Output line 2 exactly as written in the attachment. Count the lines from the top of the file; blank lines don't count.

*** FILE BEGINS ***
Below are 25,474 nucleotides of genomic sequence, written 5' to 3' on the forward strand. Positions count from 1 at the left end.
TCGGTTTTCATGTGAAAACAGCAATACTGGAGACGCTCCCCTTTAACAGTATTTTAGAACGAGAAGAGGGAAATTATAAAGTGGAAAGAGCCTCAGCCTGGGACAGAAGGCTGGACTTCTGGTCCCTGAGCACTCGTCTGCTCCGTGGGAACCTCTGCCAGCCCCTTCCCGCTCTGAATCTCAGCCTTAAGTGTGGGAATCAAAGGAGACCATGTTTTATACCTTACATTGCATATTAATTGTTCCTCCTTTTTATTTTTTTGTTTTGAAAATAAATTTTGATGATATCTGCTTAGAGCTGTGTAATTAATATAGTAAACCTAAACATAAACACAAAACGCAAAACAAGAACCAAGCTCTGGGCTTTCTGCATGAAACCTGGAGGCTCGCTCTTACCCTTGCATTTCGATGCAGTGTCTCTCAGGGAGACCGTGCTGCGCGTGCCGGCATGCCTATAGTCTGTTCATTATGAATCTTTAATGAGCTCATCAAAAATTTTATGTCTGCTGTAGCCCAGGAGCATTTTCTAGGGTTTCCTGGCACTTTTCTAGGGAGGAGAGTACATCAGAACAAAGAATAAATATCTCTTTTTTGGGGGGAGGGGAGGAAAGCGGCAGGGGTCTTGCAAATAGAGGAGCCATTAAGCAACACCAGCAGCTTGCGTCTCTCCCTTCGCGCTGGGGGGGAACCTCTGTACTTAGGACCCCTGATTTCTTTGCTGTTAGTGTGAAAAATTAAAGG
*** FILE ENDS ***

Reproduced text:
TCGGTTTTCATGTGAAAACAGCAATACTGGAGACGCTCCCCTTTAACAGTATTTTAGAACGAGAAGAGGGAAATTATAAAGTGGAAAGAGCCTCAGCCTGGGACAGAAGGCTGGACTTCTGGTCCCTGAGCACTCGTCTGCTCCGTGGGAACCTCTGCCAGCCCCTTCCCGCTCTGAATCTCAGCCTTAAGTGTGGGAATCAAAGGAGACCATGTTTTATACCTTACATTGCATATTAATTGTTCCTCCTTTTTATTTTTTTGTTTTGAAAATAAATTTTGATGATATCTGCTTAGAGCTGTGTAATTAATATAGTAAACCTAAACATAAACACAAAACGCAAAACAAGAACCAAGCTCTGGGCTTTCTGCATGAAACCTGGAGGCTCGCTCTTACCCTTGCATTTCGATGCAGTGTCTCTCAGGGAGACCGTGCTGCGCGTGCCGGCATGCCTATAGTCTGTTCATTATGAATCTTTAATGAGCTCATCAAAAATTTTATGTCTGCTGTAGCCCAGGAGCATTTTCTAGGGTTTCCTGGCACTTTTCTAGGGAGGAGAGTACATCAGAACAAAGAATAAATATCTCTTTTTTGGGGGGAGGGGAGGAAAGCGGCAGGGGTCTTGCAAATAGAGGAGCCATTAAGCAACACCAGCAGCTTGCGTCTCTCCCTTCGCGCTGGGGGGGAACCTCTGTACTTAGGACCCCTGATTTCTTTGCTGTTAGTGTGAAAAATTAAAGG